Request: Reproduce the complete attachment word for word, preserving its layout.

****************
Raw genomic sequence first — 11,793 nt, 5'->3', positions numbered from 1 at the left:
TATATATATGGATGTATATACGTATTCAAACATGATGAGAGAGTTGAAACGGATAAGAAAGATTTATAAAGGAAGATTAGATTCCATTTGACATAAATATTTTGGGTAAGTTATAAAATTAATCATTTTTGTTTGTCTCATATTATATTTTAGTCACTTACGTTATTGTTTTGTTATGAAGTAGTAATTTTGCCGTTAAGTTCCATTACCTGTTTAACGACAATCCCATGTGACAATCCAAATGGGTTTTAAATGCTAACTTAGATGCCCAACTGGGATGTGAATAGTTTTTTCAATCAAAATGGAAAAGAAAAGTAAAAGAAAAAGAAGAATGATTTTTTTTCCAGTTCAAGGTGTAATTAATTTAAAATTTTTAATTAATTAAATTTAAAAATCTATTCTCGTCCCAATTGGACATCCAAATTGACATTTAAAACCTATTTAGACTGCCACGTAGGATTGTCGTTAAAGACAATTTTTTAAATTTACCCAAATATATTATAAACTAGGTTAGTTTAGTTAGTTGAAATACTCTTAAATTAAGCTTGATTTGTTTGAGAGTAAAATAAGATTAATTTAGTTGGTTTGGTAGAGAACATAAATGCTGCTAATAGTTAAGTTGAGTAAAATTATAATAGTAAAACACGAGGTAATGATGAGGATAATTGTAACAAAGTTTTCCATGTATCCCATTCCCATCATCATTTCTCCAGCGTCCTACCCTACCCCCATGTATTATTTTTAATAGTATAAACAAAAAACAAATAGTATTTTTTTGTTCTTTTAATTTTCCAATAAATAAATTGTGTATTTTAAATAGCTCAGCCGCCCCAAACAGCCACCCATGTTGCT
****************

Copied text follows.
Raw genomic sequence first — 11,793 nt, 5'->3', positions numbered from 1 at the left:
TATATATATGGATGTATATACGTATTCAAACATGATGAGAGAGTTGAAACGGATAAGAAAGATTTATAAAGGAAGATTAGATTCCATTTGACATAAATATTTTGGGTAAGTTATAAAATTAATCATTTTTGTTTGTCTCATATTATATTTTAGTCACTTACGTTATTGTTTTGTTATGAAGTAGTAATTTTGCCGTTAAGTTCCATTACCTGTTTAACGACAATCCCATGTGACAATCCAAATGGGTTTTAAATGCTAACTTAGATGCCCAACTGGGATGTGAATAGTTTTTTCAATCAAAATGGAAAAGAAAAGTAAAAGAAAAAGAAGAATGATTTTTTTTCCAGTTCAAGGTGTAATTAATTTAAAATTTTTAATTAATTAAATTTAAAAATCTATTCTCGTCCCAATTGGACATCCAAATTGACATTTAAAACCTATTTAGACTGCCACGTAGGATTGTCGTTAAAGACAATTTTTTAAATTTACCCAAATATATTATAAACTAGGTTAGTTTAGTTAGTTGAAATACTCTTAAATTAAGCTTGATTTGTTTGAGAGTAAAATAAGATTAATTTAGTTGGTTTGGTAGAGAACATAAATGCTGCTAATAGTTAAGTTGAGTAAAATTATAATAGTAAAACACGAGGTAATGATGAGGATAATTGTAACAAAGTTTTCCATGTATCCCATTCCCATCATCATTTCTCCAGCGTCCTACCCTACCCCCATGTATTATTTTTAATAGTATAAACAAAAAACAAATAGTATTTTTTTGTTCTTTTAATTTTCCAATAAATAAATTGTGTATTTTAAATAGCTCAGCCGCCCCAAACAGCCACCCATGTTGCT